The Goldberg Variations: in General and in Particular When Crossing Hands
March 15, 2021
The Goldberg Variations: in general and in particular when crossing
hands. The hands always start in a more remote position from each
other than is dictated by where the next notes are.
I held my arms in front of me, floating above the keyboard, the
forearms rotated so that the palms of the hands faced each other
across an empty horizontal space. In that space I imagined there
being a tangible object. The object was well defined but not quite
I imagined the feeling that my hands were two gentle but strong
clamps* on opposite ends of an object that occupied the horizontal
space between them. I stayed aware of the imaginary object tightened
the clamps pushing inwards towards each other and that somehow the
object, with some resistance, without losing its integrity, could be
compressed along its horizontal dimension. I gently compressed it
until my hands were the same distance from each other as the two keys
on the piano that represented in each hand the most current sixteenth
note in the piece. One of the notes being in a voice that was in the
right hand, the other in a voice in the left hand.
I would repeat that procedure by advancing to the notes that lay on
the next sixteenth note of the piece, and so on. The distance between
the palms and the size of the object they held was constantly changing
in size as the piece evolved in sixteenth notes. OFten one of the two
notes was a note longer than a sixteenth, and remained in its place,
while the note in the other voice changed. In other words, things
were constantly changing.
Regardless of the distance between the hands, when articulating the
The next pair of notes ended up being greater than, lesser than, or the
same**, their mutual distance between when articulating the current
pair of notes, I nonetheless re-expanded the distance between my hands
so that I would have to begin again by compressing the imaginary
the object between my hands until the distance between the palms
corresponded to the distance between the new pair of notes.
This technique is also surprisingly effective even at those moments and
episodes in the Goldberg when the hands cross each other. But even
when the left hand took up a position to the right of the right hand,
as the right hand correspondingly took up a position to the left of the
left hand, the position of the arms just prior to the ‘squeezing
together’ of the imaginary object that lay between the palms, was with
uncrossed hands, the left hand being as usual to the left of the right
hand, and the right hand to the right of the left hand. The palms
would then squeeze the imaginary object towards a point when the two
palms would converge in space even though in reality that continued in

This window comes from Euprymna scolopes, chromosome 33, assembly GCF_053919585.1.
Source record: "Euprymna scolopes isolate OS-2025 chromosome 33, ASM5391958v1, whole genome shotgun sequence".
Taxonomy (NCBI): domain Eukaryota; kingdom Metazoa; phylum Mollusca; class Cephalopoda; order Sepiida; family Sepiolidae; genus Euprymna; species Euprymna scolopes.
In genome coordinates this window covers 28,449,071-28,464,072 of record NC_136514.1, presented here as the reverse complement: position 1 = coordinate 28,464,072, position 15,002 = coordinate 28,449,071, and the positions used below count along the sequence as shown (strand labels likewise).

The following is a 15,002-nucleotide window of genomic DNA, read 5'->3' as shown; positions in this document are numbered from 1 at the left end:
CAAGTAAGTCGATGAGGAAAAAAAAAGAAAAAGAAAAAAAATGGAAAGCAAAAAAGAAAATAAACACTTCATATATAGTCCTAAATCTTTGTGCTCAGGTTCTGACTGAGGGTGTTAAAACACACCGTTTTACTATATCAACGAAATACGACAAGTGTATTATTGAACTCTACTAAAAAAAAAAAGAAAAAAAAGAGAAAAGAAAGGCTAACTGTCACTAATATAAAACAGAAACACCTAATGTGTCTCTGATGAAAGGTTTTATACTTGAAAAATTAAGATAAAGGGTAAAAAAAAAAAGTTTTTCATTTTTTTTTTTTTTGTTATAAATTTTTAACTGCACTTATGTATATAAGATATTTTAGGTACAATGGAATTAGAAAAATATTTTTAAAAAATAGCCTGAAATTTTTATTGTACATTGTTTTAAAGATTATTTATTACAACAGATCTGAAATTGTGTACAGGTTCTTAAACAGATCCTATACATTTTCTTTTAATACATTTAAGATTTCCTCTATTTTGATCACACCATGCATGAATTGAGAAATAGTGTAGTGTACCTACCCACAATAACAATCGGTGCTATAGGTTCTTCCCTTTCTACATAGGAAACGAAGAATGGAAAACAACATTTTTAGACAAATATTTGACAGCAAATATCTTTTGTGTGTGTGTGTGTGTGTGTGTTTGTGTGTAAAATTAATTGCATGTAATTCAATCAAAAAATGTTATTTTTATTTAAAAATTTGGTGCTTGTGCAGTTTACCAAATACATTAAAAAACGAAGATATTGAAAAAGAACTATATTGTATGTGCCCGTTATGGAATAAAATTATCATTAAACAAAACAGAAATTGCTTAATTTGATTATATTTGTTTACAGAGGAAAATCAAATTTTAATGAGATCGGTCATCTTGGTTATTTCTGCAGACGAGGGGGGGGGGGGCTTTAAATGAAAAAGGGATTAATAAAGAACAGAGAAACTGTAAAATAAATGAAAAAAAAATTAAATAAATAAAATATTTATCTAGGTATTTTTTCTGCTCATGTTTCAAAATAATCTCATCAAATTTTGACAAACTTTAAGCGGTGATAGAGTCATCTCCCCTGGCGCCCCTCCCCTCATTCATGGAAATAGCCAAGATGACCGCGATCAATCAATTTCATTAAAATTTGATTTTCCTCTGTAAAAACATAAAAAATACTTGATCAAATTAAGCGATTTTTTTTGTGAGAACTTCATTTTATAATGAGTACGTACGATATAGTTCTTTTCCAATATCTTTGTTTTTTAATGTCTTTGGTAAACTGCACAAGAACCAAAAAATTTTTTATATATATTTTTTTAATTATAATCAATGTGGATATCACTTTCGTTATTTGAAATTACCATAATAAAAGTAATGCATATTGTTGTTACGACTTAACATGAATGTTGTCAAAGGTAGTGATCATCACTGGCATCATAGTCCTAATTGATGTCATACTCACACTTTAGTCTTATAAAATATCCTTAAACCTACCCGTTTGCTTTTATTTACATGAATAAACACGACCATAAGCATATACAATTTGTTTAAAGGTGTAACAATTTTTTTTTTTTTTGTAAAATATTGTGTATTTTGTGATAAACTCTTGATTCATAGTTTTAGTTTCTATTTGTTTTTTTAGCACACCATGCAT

their motions until they crossed each other. But the procedure for
the following notes, even if it still involved crossed hands, began
from a position when the arms were not crossed but moved into a
the position that was crossed. This was most easily forgotten if a series
of pairs of notes got further and further away from each other; the
palms should always be moved towards each other to land on the next notes
Try to avoid feeling that adjacent fingers are setting themselves down
on the keyboard one after the other. Each finger comes from afar and
converges centrally, towards the other hand, to get to its note.
One should never feel that they are simply setting adjacent fingers
down, side by side, on adjacent notes – without first drawing the
hands further apart and playing the next sixteenth note via an action
which brings the hands back towards each other.
This means that the action in the finger causing a key to sound is not
a motion that is strictly speaking downwards, since it doesn’t begin
from a static position directly above the key. The motion of the
finger is always swept along the hypotenuse of a long skinny right
triangle. From a physicist’s point of view, motion along a
hypotenuse can always be thought of as having a down component and a
lateral component. It is like the path of a boat crossing a swift-flowing stream. One does not steer directly towards the nearest point
on the opposite side of the stream, but always somewhat to a side so
as to compensate for the flow of the water.
What I am saying today seems to me to be an extension of things I have
said in the past take had the form of “never aim directly at the next
key you are playing, but overshoot it, and then settle back easily to
its location. That this can be more accurate in the long run, instead
of betting all the money you have on getting to the goal through a
direct unwavering motion.
It is also similar to what I’ve said in the past about “damping
curves” where a series ever diminishing but accelerating motions,
first one way and then the other converges on the exact location you
have in mind on the keyboard. I also realize that this is in
contradiction to the method I have often proposed for skipping from
one place on the keyboard to another more remote location, by using
“opposing vectors”: the current finger tries to stay on its key even
though the arm is already pulling as hard as it can towards the more
remote key; that tension builds up between the two opposing motion;
until like an overwound spring, the spring suddenly explodes, and the
hand is propelled in a single, unbroken motion, to the remote key.
* Each side was separately adjustable – not like a vice or c-clamp.
** Thus, even if the hands remained in the same place on the keyboard,
covering the same group of notes, with the five fingers of each hand,
during a series of notes, I would still oscillate the hands apart from
each other and then close up the distance between them.